Syria’s seventh circle of hell

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Hisham Melhem

IT has been five years, since Syria began its slow, agonizing descent into an inferno that makes
Dante’s seventh circle of hell with its river of boiling blood and barren burning sands ignited by flakes of fire, look like a tolerable trail. Aleppo, Syria’s largest and one of the oldest continuously inhabited cities in the world, is about to fall into the hands of invaders from the East; Russians who are raining fires from the skies, and on the ground cutting swaths of desolation are Iranian-led Lebanese and Iraqi Shiite militias and the disheveled forces of their local lisping and pathetically delusional satrap holed up in Damascus.
Abandoned by the world, another once great city is being methodically sacked for the first time in six hundred years, and emptied of its people, the very descendants of the great ancient empires that built, destroyed and rebuilt Aleppo; Akkadians and Hittites, Greeks and Romans, Arabs and Ottomans. Rich cultures and religions, that left behind their distinct marks; schools, temples, libraries, palaces, forts, souks, public baths, magnificent Mosques and graceful Churches and Synagogues. Aleppo’s killers are a motley crew of mostly regime henchmen and their battalions of supporters who are doing the systematic destruction, and extreme local and imported self-described jihadists.
A war of all against al: On Spanish soil in the 1930s a civil war was morphed into a continental epic war. Europe tore itself apart in three bloody years. Soldiers and military advisors came from Germany, Italy and the Soviet Union, along with tens of thousands of volunteers from many countries to engage in the ‘good fight’. The Syrian war was turned initially and diabolically by the regime into a sectarian war which evolved into a regional war and eventually into an international conflict and war by proxies. The failure of containing the conflict quickly, made its internationalization inevitable. It is stunning to think that in the skies of Syria in the last year the air forces of four of the five permanent members of the Security Council of the United Nations have been, along with other allies conducting military strikes. On the ground a war of all against all is raging on and each of the major players has a list of primary and secondary enemies. For the U.S. ISIS is the primary enemy, followed by al-Nusra Front with the Assad regime at the bottom. For Russia, the enemies begin with the opposition to Assad, then ISIS and al-Nusra. For Iran, the opposition to Assad is first on the list, then ISIS and al-Nusra. For Turkey, the enemy list begins with the Kurdish YPG, then the Assad regime. For ISIS, the immediate enemy on the ground is the anti-Assad opposition groups, and in the skies the bombers of the International coalition.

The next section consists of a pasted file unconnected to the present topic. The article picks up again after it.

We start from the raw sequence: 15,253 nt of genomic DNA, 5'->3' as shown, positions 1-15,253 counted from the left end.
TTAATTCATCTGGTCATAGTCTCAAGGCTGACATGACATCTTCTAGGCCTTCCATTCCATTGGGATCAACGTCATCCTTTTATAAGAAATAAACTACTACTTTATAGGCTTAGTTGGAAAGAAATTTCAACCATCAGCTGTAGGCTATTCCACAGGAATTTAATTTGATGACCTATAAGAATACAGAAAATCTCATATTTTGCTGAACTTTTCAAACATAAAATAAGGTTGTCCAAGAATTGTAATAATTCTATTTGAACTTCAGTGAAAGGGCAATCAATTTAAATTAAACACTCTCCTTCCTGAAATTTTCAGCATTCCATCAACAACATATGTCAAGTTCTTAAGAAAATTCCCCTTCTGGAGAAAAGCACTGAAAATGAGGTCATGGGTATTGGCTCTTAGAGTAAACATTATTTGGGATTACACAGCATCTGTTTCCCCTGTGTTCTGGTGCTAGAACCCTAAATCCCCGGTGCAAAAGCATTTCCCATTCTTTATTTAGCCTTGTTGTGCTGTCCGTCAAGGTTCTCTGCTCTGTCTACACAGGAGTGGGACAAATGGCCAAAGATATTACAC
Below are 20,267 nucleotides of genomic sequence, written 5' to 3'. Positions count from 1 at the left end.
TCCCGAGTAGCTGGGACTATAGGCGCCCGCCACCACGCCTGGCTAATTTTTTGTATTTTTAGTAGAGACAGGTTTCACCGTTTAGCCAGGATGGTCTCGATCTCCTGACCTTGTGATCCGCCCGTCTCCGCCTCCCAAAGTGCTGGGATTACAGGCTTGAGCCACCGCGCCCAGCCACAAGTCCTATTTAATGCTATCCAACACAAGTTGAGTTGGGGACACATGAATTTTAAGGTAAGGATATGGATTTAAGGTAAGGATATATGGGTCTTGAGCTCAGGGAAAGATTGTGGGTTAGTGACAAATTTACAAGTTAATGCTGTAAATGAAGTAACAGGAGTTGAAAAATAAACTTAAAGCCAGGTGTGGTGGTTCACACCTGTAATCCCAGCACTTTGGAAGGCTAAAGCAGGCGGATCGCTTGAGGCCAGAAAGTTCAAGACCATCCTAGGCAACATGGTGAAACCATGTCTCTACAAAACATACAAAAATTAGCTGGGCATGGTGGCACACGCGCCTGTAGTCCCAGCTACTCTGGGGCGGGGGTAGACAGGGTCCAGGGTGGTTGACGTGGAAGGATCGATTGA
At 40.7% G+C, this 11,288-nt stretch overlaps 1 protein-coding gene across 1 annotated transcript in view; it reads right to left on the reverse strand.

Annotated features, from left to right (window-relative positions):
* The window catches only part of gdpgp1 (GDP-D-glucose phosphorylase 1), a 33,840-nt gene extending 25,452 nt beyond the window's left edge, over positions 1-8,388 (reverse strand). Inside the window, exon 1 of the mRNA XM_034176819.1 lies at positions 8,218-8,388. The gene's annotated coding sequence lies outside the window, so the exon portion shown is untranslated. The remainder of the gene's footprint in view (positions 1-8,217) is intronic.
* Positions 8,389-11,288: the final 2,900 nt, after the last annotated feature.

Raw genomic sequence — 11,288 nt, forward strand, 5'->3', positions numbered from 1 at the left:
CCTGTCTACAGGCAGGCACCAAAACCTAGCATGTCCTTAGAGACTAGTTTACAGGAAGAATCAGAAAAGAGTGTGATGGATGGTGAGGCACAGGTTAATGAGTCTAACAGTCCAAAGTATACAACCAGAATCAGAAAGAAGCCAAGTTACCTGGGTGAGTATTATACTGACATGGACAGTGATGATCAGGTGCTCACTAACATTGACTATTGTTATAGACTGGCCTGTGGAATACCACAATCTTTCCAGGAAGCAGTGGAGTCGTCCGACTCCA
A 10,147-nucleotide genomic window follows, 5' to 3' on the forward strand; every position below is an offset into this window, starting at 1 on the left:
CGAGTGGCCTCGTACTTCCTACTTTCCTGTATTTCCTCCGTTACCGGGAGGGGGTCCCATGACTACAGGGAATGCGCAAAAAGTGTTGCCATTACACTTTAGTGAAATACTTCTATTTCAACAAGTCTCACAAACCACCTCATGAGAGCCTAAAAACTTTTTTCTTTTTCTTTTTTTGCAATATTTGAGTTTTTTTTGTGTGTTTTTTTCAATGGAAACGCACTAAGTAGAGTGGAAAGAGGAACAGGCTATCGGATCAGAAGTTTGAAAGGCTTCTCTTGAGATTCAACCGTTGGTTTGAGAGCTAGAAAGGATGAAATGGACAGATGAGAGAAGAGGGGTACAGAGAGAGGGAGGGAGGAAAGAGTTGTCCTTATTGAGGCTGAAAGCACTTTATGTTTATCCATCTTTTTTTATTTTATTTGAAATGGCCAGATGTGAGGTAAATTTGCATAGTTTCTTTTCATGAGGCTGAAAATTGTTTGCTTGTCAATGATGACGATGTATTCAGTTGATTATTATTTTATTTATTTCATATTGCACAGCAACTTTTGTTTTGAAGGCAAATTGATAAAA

Sharp words vs Sharp swords: The fall of Aleppo, a clear military objective of the axis of Russia, Iran and the Assad regime, that is not going to be altered by the surreal talk of cease fires and peace talks in European capitals, will deal the Syrian opposition groups that are tepidly supported by the United States a severe blow. Such a setback will constitute a radical shift in the balance of power in favor of the axis seeking a partial restoration of a truncated state they call ‘essential Syria,’ an area that includes the country’s main cities, from Damascus in the South to the central cities of Homs and Hama, along with the coastal region and all the way to Aleppo in the North.
Russia’s military intervention in Syria has elevated Moscow’s profile in the Middle East in ways not known since the collapse of the Soviet Empire